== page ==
Ally, the former finance arm of automaker General Motors, now operates as an auto finance company and bank. It remains government-owned after a bailout. The company has sold, or is considering selling, overseas operations and businesses related to housing to generate cash to pay back its government loans.
In the October-December quarter of 2011, Ally posted a loss of $206 million, including $339 million in losses related to its mortgage lending and servicing division Residential Capital LLC. ResCap filed for bankruptcy protection in May, and Ally is selling off its assets and aiming for it to leave bankruptcy protection in April.
The company said it will have paid $5.9 billion back to the U.S. Treasury as of Feb. 15. The Detroit company received a $17.2 billion government bailout, which resulted in a 74 percent equity stake, plus $5.9 billion worth of preferred stock.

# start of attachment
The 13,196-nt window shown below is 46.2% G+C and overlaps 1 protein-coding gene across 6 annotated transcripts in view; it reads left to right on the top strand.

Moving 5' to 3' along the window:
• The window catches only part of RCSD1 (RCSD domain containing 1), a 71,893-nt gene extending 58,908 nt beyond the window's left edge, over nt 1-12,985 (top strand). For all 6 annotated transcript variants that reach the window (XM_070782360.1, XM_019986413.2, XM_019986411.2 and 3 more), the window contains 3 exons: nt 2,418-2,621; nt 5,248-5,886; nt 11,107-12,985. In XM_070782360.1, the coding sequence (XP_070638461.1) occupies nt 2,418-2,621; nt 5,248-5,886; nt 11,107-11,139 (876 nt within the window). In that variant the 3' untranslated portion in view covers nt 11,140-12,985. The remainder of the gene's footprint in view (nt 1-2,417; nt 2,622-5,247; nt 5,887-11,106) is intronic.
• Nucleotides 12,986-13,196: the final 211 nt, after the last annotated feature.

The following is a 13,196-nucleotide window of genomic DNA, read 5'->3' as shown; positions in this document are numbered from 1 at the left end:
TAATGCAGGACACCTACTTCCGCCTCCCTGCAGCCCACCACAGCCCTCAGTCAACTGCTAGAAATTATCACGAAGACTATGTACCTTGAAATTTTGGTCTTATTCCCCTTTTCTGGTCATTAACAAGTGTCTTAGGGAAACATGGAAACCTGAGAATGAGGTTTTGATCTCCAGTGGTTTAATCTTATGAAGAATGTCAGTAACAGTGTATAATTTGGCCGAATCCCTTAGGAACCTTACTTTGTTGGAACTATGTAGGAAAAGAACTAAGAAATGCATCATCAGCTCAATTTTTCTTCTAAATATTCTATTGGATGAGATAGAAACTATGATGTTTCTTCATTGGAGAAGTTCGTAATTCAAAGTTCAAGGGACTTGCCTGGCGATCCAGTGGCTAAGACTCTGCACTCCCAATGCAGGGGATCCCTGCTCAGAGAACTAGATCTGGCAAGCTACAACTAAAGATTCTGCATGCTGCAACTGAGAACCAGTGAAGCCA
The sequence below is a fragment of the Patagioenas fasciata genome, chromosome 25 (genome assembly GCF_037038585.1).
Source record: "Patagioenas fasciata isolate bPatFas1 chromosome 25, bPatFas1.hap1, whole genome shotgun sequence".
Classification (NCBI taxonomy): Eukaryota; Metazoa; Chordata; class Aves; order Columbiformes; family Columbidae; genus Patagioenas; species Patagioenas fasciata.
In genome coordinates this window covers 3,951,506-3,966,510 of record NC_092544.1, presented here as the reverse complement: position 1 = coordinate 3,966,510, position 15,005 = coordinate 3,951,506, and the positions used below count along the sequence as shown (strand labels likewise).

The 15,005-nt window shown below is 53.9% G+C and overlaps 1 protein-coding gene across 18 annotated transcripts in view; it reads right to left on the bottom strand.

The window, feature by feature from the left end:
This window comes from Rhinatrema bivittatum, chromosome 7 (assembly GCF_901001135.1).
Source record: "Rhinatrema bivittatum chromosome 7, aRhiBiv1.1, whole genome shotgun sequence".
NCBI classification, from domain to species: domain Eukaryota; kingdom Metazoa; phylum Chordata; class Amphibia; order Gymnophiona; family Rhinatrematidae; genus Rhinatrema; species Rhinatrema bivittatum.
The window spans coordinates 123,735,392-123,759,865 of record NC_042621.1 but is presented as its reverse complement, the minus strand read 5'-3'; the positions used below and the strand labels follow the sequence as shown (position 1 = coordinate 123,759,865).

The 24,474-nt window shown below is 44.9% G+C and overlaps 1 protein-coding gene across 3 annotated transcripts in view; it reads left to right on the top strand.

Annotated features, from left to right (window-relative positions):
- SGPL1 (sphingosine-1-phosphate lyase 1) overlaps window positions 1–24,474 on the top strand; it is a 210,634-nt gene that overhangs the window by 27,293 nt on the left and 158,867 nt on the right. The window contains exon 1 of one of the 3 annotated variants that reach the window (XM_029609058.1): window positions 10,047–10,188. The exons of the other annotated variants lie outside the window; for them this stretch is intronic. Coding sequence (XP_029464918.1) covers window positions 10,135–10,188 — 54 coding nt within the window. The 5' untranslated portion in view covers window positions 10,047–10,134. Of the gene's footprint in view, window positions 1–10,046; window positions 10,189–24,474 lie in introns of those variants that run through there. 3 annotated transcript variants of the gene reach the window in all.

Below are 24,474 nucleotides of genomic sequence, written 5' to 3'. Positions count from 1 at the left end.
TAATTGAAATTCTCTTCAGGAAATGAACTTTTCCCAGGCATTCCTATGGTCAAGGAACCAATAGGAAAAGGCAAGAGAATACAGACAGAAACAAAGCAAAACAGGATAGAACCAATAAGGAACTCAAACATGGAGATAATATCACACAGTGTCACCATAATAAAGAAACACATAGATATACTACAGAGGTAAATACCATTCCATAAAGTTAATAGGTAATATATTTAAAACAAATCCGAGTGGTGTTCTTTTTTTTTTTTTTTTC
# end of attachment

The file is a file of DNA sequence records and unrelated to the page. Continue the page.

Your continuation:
The recent quarter's results included a tax benefit of $1.38 billion as well as costs related to pensions, the ResCap bankruptcy and other items. Excluding those, profit from continuing operations came to $308 million, compared with $179 million the year before.
The bulk of the company's profit came from its automotive finance division where income jumped 30 percent to $371 million. Income from mortgage operations, excluding ResCap, was flat at $100 million, while the insurance division's profit dropped by two-thirds to $27 million.
Ally Bank deposits increased 27 percent to $35 billion.
For the full year, Ally said it earned $1.24 billion compared with a loss of $157 million in 2011.